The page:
Throughout his political career, Boris Johnson has defied all odds. He has been defeated, written off, mocked. At one stage, he left the House of Commons completely. Yet no matter how down-and-out he has looked, how bleak his prospects have appeared, he has always managed to recover. His party chose him as leader partly for this ability to pull off the seemingly impossible. Yet now he faces the gravest peril of his premiership.
I fell in love with a social media influencer. I could say there are three people in our relationship but I’d be lying. There are 63,423.
Imagine a world in which your partner’s private life is his professional life: with thousands of fawning acolytes all vying for his approval, all competing for online traction — a traction that comes from your other half’s thumbs. His fingers hover over the phone rather a lot, giving updates into whatever he’s up to.
A few months ago, Sajid Javid was asked how he could justify sacking unvaccinated care home workers if they had been infected with Covid and had natural immunity. The Health Secretary replied as if such people were plainly idiots. ‘If they haven’t taken a vaccine — despite all the effort that’s been made to persuade them, encourage them, provide them with information, introduce them to trusted voices — then at some point you have to move on.
Silvio ‘Bunga Bunga’ Berlusconi was a populist before the word became all the rage. An almost comically divisive figure, he makes spectacular off-the-cuff remarks which thrill his supporters and leave his enemies apoplectic. He called Barack Obama ‘tanned’. He advised a teenage girl that her best bet in life was to ‘marry a rich man’, and once said it is ‘better to stare at pretty girls than be gay’. In an interview with Boris Johnson and me in The Spectator in 2003, he insisted that the fascist dictator Mussolini did not kill his opponents, merely ‘sent them on holiday to the islands’.
I hate weed. Week after week, I see the tragic effects of this substance and how it destroys the minds of the young. I work on a mental health ward which, like many around the country, is home to some of the victims of our current lackadaisical attitude towards cannabis. This drug is particularly dangerous to the developing brains of young people and yet we know that this age group are the most likely to be experimenting with it.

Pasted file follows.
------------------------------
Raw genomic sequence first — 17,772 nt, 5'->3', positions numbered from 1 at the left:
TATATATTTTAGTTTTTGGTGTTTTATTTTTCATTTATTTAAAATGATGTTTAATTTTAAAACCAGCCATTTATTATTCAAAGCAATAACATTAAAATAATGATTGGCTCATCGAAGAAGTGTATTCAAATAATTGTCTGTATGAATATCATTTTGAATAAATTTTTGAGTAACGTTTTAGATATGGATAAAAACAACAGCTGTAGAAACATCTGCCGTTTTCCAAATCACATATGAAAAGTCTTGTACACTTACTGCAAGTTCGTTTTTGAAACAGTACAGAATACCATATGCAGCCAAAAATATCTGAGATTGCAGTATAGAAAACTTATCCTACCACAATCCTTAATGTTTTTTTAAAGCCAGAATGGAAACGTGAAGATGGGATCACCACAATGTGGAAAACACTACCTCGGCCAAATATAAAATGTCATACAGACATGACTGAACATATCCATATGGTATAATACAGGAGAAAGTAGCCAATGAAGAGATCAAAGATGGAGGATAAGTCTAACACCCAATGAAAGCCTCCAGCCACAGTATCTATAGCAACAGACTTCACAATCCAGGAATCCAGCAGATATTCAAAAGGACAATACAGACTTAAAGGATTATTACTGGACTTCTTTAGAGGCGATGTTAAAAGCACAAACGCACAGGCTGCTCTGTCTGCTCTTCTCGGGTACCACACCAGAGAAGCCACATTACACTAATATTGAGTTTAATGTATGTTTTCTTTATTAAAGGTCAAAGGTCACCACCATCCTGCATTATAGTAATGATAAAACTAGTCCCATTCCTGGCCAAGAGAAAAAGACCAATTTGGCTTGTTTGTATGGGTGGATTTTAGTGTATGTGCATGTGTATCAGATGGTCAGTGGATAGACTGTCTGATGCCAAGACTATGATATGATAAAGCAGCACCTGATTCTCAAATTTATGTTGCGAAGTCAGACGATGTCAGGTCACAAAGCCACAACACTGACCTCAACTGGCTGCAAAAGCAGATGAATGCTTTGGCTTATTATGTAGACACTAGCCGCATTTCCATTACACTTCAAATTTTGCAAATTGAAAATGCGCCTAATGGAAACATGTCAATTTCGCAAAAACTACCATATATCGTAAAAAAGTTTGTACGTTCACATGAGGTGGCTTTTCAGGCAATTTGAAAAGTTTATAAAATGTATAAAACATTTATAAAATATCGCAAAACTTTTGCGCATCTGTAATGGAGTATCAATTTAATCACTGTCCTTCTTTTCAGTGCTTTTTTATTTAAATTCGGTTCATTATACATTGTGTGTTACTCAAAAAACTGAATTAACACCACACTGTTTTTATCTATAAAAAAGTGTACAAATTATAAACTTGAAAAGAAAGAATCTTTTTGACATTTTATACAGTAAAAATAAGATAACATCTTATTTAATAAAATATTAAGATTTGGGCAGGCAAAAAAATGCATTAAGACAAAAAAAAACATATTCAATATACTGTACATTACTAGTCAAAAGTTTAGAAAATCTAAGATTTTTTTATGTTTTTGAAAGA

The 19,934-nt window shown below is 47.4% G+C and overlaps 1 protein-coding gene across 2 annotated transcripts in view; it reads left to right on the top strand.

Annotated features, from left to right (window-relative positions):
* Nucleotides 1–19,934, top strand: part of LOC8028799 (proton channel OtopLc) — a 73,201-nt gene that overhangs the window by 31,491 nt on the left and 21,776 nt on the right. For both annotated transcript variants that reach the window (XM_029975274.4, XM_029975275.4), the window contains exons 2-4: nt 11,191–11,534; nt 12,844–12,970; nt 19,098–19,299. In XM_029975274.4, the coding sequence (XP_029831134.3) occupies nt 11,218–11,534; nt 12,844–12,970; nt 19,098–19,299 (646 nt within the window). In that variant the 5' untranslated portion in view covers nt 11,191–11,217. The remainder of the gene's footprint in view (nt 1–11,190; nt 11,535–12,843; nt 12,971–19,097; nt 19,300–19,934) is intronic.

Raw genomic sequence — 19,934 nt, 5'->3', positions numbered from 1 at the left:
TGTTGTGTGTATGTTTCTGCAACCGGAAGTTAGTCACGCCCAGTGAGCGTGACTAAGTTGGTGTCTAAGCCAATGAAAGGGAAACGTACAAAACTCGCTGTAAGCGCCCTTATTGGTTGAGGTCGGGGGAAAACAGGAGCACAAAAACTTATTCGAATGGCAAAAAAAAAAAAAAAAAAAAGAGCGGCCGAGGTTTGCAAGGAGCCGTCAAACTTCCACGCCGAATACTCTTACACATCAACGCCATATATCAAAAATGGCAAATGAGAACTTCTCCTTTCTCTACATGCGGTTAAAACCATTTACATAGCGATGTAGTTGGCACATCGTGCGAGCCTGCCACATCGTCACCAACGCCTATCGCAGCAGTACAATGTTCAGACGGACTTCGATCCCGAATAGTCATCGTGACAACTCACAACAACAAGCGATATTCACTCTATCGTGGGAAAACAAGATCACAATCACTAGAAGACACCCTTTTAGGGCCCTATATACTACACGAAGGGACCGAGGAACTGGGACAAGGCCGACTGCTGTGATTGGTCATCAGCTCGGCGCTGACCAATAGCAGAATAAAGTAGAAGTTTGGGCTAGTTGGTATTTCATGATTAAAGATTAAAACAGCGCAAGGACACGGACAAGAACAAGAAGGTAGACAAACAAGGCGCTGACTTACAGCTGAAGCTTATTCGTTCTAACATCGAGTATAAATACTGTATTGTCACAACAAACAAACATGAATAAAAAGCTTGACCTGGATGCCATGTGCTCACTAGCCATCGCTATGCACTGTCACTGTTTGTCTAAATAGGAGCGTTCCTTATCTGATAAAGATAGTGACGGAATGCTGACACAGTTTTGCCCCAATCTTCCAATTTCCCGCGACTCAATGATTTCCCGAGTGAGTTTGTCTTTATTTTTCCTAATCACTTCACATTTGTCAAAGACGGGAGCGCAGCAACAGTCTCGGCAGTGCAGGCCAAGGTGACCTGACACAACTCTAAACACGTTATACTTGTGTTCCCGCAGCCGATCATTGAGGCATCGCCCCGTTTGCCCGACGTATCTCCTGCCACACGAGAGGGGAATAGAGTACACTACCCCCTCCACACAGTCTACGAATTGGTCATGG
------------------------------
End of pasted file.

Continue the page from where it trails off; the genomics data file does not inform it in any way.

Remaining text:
A spectre is haunting the former Soviet Union — the spectre of people power. Every time it appears, Vladimir Putin leads an unholy alliance of all the reactionary autocrats of the former Soviet space to try to exorcise it. Last week, Putin sent 3,000 Russian paratroopers to Kazakhstan at the request of its president to crush a sudden revolution that left at least 160 protestors and 12 security officers dead.
For the time being, it looks like Putin’s timely intervention — as well as an internet shutdown that paralysed protestors’ ability to coordinate — has successfully quelled the flames.
Around five years ago I started to receive requests online for photos of and details about my feet. I’ve been asked for foot pictures intermittently ever since. Most of the gentlemen are upfront about what they’re after (‘send foot pic plz’), but one man went above and beyond in his pursuits. Posing as an academic, he sent several emails to my work account claiming dozens of women in the British media had submitted their shoe size to help him with a research project.
The spectrum of ‘bestowing homemade gifts on one’s friends’ ranges from giving to foisting. Pure giving is when you make something by hand especially for a particular person. Foisting is when you don’t let a friend leave your house before pressing a copy of your privately published memoir into their hands.
Where does homemade marmalade come on this spectrum? I think it comes nearer the benign ‘giving’ end than homemade jam, which is at the ‘foisting’ end, along with homemade sloe gin and nettle ale.